The Audio: Rating the Sound
Warner Bros. Home Entertainment brings 'SE7EN' to Blu-ray with a jaw-dropping English 7.1 DTS-MA soundtrack. This is one of the most aggressive, consistently active surround mixes I've ever heard (especially compared to other tracks of the mid '90s).
The film's constant feeling of dread and trepidation is in some scenes wholly created by the sound effects and Howard Shore's haunting score. Every scene builds sonically until it climaxes, and each sequence builds on top of that, until the last act is nearly unbearable. Every channel gets a fully discrete and directional workout, panning forwards and backwards, left and right. Dialogue is mixed evenly and nicely, but sometimes the background sounds are so engaging you want to listen to them more. There's literally always something moving -- a ringing phone, a car driving by, a typewriter clacking. It's like being inside this world. LFE fans will enjoy not only the general low-end presence in the helicopters and music, but your living room will shake when the train shakes Mills' apartment during the dinner scene.
Additional audio selections include Deutsch, Castellano, Espanol, and Portugues, but non are lossless. For subtitles, one gets English SDH, Espanol, Deutsch, Castellano, Portugues, and a few others listed in those languages which I do not know, and are not written on the box.
The Supplements: Digging Into the Good Stuff
As the note will say the first time you activate them, all the special features are ported over from the 2000 Platinum Series double-disc edition of the DVD. While advanced for 2000, most of them are presented in SD and have been "enhanced" for this Blu-ray, whatever that means. This is really a nice collection, and though it would have been perfect to have it all in high-def, it's understandable as to why a fifteen year old film that has been on DVD for ten-plus years didn't have materials readily available. Collectors, please know that the DVD-ROM content, including a printable version of the original screenplay, appear to be the only features left off that Platinum Series release.
Once in the Special Features menu, all materials can be found within the following sub-menus:
behind the story
- audio commentaries. Four in-depth commentaries are available, each tackling a different technical aspect of the filmmaking process: The Stars, The Story, The Picture, and The Sound.
- still photographs and production designs. Theses are galleys of pre-production and production storyboards, as well as some short featurettes on the photographs used in the film, like Victor's (Sloth) decomposition and the 8 minute documentary on John Doe's notebooks.
- deleted scenes and extended takes (SD, 19mins). Eight scenes available with optional commentary.
- alternate ending (SD, 13mins) There are two versions of the ending, the original "test" ending and an un-shot version with storyboards, both available with optional commentary.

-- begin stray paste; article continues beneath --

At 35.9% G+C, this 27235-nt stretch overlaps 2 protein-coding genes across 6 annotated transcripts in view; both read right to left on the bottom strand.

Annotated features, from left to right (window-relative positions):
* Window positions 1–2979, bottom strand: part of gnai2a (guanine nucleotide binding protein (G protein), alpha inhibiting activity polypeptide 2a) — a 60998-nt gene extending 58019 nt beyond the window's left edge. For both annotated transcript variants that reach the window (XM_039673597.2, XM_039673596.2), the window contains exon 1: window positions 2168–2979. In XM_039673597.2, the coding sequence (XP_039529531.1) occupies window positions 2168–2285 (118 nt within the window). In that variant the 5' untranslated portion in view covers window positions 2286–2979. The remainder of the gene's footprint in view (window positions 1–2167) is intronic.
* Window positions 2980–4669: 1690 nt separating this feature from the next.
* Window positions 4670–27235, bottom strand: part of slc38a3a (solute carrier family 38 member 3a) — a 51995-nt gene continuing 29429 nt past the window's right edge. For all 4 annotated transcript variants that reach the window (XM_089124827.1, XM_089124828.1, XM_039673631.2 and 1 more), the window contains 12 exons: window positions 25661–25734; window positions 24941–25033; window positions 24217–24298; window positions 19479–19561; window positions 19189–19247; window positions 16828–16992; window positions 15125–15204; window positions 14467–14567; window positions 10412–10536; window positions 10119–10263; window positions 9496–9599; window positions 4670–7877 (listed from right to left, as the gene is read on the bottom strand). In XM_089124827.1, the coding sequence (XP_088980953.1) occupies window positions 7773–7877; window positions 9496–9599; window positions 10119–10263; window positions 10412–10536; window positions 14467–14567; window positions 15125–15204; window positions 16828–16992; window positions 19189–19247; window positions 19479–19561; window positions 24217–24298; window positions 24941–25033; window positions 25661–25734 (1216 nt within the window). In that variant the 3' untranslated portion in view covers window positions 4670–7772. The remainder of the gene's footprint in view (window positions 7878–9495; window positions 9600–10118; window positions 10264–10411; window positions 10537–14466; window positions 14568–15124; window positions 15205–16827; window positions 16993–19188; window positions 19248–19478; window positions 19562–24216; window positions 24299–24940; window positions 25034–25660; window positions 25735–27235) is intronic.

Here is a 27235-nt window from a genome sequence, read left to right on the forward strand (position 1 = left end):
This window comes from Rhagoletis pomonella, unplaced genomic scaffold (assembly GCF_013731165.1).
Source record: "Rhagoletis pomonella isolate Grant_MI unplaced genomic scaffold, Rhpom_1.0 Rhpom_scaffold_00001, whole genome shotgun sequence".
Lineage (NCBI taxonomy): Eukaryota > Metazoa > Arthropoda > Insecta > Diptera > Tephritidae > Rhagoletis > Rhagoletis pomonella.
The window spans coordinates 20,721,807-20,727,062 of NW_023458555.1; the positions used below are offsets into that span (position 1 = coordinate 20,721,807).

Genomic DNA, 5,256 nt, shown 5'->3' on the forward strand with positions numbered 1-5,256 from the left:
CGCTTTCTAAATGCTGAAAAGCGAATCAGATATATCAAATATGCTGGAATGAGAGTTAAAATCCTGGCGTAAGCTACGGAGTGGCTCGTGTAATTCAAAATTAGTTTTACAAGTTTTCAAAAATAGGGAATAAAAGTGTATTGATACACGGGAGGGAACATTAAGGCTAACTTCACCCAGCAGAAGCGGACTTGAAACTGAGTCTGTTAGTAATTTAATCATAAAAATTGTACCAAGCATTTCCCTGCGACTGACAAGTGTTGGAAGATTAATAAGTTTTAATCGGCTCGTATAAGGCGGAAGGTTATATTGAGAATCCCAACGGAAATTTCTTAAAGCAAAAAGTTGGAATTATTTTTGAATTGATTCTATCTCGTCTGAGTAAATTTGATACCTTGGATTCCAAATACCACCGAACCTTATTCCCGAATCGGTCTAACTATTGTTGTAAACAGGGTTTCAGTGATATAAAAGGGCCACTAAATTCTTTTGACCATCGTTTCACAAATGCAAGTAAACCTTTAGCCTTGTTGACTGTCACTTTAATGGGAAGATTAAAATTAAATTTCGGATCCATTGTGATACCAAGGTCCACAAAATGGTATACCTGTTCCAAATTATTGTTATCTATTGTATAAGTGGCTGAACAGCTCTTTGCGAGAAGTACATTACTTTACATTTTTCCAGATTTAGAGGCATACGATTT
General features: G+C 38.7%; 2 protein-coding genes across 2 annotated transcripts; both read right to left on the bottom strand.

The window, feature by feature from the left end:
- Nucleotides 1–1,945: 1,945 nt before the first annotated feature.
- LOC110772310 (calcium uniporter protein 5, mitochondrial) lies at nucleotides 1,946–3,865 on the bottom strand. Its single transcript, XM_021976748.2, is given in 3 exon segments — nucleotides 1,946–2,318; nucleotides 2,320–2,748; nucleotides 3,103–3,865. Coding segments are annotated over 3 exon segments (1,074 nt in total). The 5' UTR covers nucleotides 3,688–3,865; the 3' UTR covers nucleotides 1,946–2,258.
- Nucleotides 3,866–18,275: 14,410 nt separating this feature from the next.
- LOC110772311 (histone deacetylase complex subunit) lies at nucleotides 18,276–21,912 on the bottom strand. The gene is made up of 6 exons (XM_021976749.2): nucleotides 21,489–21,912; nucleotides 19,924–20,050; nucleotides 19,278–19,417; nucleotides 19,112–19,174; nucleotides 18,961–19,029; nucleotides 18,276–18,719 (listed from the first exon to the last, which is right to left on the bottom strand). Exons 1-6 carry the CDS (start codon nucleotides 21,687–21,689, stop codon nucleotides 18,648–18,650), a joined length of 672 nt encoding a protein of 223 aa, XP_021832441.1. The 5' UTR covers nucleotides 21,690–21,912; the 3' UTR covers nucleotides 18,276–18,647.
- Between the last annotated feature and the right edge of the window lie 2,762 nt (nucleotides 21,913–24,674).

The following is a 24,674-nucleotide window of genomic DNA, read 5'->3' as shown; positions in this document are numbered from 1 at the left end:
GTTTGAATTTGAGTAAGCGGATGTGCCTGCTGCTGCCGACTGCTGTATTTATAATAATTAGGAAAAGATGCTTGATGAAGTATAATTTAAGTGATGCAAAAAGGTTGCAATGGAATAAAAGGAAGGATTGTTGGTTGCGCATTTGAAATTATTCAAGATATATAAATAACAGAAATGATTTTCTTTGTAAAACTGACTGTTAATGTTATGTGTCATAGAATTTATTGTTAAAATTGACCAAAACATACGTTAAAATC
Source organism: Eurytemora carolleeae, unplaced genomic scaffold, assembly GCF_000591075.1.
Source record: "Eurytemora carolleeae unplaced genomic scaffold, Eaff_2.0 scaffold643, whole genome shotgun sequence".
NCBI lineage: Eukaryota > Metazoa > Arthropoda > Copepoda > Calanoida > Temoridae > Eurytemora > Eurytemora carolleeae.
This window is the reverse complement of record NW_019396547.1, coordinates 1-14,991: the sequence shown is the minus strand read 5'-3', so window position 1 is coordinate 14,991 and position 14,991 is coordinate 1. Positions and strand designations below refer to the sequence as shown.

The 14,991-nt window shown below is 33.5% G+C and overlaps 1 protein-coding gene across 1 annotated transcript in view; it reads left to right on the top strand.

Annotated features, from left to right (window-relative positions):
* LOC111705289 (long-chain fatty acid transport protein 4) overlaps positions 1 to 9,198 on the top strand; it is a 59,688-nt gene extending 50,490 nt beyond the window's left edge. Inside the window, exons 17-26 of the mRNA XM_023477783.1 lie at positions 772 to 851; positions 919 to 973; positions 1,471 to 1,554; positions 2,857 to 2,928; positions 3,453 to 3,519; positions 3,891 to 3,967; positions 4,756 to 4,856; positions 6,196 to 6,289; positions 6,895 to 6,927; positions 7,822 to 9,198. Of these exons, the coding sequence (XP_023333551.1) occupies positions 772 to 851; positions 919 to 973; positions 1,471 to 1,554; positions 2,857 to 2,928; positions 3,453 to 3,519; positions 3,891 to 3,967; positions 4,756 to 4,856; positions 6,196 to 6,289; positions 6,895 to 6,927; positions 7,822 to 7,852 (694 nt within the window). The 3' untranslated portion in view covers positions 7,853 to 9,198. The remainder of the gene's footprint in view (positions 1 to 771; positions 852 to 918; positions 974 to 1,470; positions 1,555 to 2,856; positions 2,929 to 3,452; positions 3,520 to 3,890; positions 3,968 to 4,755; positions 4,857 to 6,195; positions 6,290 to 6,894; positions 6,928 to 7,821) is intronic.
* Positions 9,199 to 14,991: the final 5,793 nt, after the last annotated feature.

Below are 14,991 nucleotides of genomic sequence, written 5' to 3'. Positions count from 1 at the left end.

exploration of the opening title sequence
- angle options. Choose three different versions of the opening title sequence (early storyboards, a rough version, and a final version) then experience any of them with:
- audio options. English Stereo, English Dolby EX, DTS ES, English 24/96 stereo, or two commentaries. Again, it's too bad these don't include the brand new lossless formats available on Blu-ray discs.
- theatrical EPK (SD, 7mins). New Line's 1995 EPK for the film's original release.
- mastering for the home theater (SD, 23mins). Watch three scenes with commentary by the artisans who are adjusting the audio, video, and color correction for the then-new 2000 DVD master.
- telecine gallery. Watch three scenes from the film with either A) the original video master or B) the one created for the 2000 DVD, and then chose A) the original theatrical 5.1 mix or the B) the revised 5.1 mix. This would have been extra awesome if they had added the Blu-ray master and mix to this equation.
- theatrical trailer (SD, 2:30).
HD Bonus Content: Any Exclusive Goodies in There?
Sadly, other than a super fine video presentation, DTS-MA audio, and another glossy-but-I'll-only-look-at-it-once Digibook case, there isn't anything new and exclusive for this Blu-ray. Though it can be expected for a catalog release, it's a shame for big fans.
'SE7EN' is a perfect thriller, a modern masterpiece that exists within genre conventions and then blows them all up. I had the privilege -- many years later -- of getting to know some of the people involved with its creation, which only fueled my passion for this particular movie. For fans of the film and owners of the previous DVD, this is an easy recommendation. The video is just shy of perfection, and the audio is reference. Special features wise, you're getting everything from 2000, save for some DVD-ROM content. For anyone who has never seen this film, again, go buy it. It's great in home theatre, and something (unless the kids are around) one can watch it again and again. BUY! BUY! BUY!
- BD-50 Blu-ray Disc
- 1080p/24 VC-1
- English DTS HD Master Audio 7.1
- English, Spanish
- Four audio commentaries
- Additional/extended scenes
- Alternate endings
- Exploration of the opening title sequence from multiple video angles with various audio mixes and two commentary tracks
- Production design and still photographs with commentaries
- The Notebooks: Full motion video details "John Doe´s" writings
- Theatrical trailer
Exclusive HD Content
- 32 Page Booklet (Digibook)